Authored by Revere Health

What are My Options for Breast Cancer Detection?

November 21, 2017 | ImagingMedical Oncology

The lifetime risk of a woman in the U.S. getting breast cancer is 1 in 8. There is no way to prevent breast cancer, but if found early (<1cm), 98% will survive. Mammography is the recommended screening test for the early detection of breast cancer, and Digital Breast Tomosynthesis (“3D mammography”) is quickly becoming the gold standard.

The American College of Radiology, and the scientific data from numerous randomized controlled trials, support screening mammography for ALL women ANNUALLY starting at age 40. There has been a 40% reduction in breast cancer mortality since the widespread use of mammography screening began in this country. While there are important risk factors that increase the chance of developing breast cancer, it is important to know that 75% of women who get cancer have no risk factors. In patients with risk factors (for example family history, genetic mutations, dense breast tissue, prior chest irradiation, etc.), it may be recommended that additional screening tests be utilized.

There are also other forms of testing beyond the mammogram that can help identify changes or cancer in the breasts. Here are some of the most common.

Breast Ultrasound

A breast ultrasound is used to look at breast changes such as lumps, or changes in women with dense breast tissues. It can tell the difference between fluid-filled cysts (unlikely to be cancer) and solid masses (might need further testing). An ultrasound can also help guide a biopsy needle into an area so that cells can be removed and tested. Ultrasounds are easy and do not cause exposure to radiation. They also cost less than many similar procedures.

Steps of a breast ultrasound will go as follows:

  • •A gel will be put on the skin of the breast
  • •A wand-like instrument called a transducer is moved over the skin
  • •The transducer sends out sound waves, picking up echoes as they bounce off tissues and creating an image on a screen using these echoes. You might feel pressure as the transducer moves across the breast, but no pain
  • •Automated ultrasound is an option that utilizes a much larger transducer to cover nearly the entire breast and take many more images. In some cases, a second handheld ultrasound will be needed

Breast MRI

  • Magnetic resonance imaging (MRI) can be used to detect a variety of cancers, including breast cancer. It uses magnets and radio waves to make detailed pictures of the inside of the breast. It’s useful for:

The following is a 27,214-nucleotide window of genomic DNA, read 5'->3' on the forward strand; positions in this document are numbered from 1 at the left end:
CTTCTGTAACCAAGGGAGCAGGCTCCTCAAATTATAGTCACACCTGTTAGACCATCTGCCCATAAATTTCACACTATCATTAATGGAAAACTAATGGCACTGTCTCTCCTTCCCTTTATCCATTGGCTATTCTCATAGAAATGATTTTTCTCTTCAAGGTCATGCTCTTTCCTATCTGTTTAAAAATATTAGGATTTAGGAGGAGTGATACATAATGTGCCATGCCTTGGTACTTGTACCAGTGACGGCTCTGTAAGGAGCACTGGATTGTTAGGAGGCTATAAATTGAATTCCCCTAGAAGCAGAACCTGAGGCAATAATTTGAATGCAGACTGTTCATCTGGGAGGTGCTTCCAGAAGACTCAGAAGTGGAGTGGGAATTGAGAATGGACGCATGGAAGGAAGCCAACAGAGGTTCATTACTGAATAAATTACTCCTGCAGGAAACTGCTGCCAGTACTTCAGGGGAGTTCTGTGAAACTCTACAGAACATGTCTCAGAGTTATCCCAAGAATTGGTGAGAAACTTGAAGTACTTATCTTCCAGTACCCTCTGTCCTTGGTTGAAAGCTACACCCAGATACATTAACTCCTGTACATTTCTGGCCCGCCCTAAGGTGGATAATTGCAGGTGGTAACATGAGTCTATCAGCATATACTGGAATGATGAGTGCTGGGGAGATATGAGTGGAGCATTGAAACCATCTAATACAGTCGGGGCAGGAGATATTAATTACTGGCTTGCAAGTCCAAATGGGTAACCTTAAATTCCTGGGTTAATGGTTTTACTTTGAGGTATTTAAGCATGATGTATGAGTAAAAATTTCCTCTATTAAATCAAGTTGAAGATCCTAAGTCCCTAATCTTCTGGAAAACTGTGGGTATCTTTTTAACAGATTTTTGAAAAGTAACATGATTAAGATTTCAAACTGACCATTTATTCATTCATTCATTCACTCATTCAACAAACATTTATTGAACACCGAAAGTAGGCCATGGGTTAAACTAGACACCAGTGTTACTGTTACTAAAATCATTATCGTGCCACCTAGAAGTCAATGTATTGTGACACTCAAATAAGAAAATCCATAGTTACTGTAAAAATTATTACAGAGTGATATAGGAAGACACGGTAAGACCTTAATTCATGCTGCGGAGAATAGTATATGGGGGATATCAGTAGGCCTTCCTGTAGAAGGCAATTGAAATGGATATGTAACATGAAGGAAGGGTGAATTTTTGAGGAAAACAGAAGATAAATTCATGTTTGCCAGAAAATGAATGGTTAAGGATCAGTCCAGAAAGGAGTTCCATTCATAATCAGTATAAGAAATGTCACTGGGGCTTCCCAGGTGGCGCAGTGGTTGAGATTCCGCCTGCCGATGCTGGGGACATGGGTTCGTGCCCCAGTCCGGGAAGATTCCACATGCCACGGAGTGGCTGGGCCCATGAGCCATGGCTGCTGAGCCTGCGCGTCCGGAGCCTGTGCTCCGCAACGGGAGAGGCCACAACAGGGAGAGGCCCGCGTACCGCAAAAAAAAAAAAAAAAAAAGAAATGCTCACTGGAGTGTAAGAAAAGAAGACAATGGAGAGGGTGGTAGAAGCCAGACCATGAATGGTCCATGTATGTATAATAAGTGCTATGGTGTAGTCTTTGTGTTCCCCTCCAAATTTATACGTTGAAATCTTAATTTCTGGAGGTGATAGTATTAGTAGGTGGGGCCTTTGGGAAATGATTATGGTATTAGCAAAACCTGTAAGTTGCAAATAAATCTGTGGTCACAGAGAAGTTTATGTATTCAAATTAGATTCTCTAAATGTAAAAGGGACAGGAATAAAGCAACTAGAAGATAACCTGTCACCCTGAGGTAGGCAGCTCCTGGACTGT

• Women who have already been diagnosed with breast cancer—MRIs help measure the size of cancer, look for other tumors and check for tumors in the opposite breast
  • Women at high risk of breast cancer—a yearly MRI screening is recommended along with a mammogram

MRI requires special equipment for breast cancer. A few tips for preparing for this test include:

  • Check with your insurance to ensure it’s covered—a breast MRI can be expensive
  • Follow all instructions, if given any
  • If you have trouble in enclosed spaces, speak to your technologist or doctor in advance
  • Remove all metal objects before entering the testing room
  • •If you have metal in your body, speak to your technologist in advance—some metal implants will cause you to be unable to even enter the MRI scanning area

Getting an MRI is painless, but some people have difficulty in enclosed spaces. Speak to your technologist in advance if this is the case for you.

Breast Biopsy

When another test shows the possibility of breast cancer, a biopsy will likely be used. This doesn’t mean you have breast cancer—a biopsy is a one way of finding out, involving the removal of dead cells from the suspicious area for testing. There are several types of biopsy:

  • Fine needle aspiration biopsy: A small, hollow needle attached to syringe
  • Core needle biopsy: A larger needle to sample breast changes
  • Surgical (open) biopsy: In rare cases, for removal of all or part of the lump for testing
  • Lymph node biopsy: Done by needle biopsy so the doctor can examine lymph nodes under the arm to check for cancer spread

Which type of biopsy you have depends on the size, location and whether it looks suspicious. Other medical conditions you have might factor in as well.

Experimental Testing and Spread Tests

Newer tests are also being developed for breast imaging. Some of these are already being used, while others are still in the study phase. View some of these experimental forms of testing here.

If you have been diagnosed with breast cancer, you might need additional tests if your doctor believes cancer may have spread based on symptoms, your exam or the size of your tumor. View this list of possible tests here.

To learn more about breast imaging or get recommendations on when you should have it done, speak to your doctor.

Revere Health Imaging offers the most advanced imaging technology in Utah Valley with convenient locations and reduced-cost exams. We even offer our imaging services at night for your convenience. Contact us today at 801-812-4624 for an appointment.



“American Cancer Society Recommendations for the Early Detection of Breast Cancer.” American Cancer Society.

“Breast Ultrasound.” American Cancer Society.


The Live Better Team

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This information is not intended to replace the advice of a medical professional. You should always consult your doctor before making decisions about your health.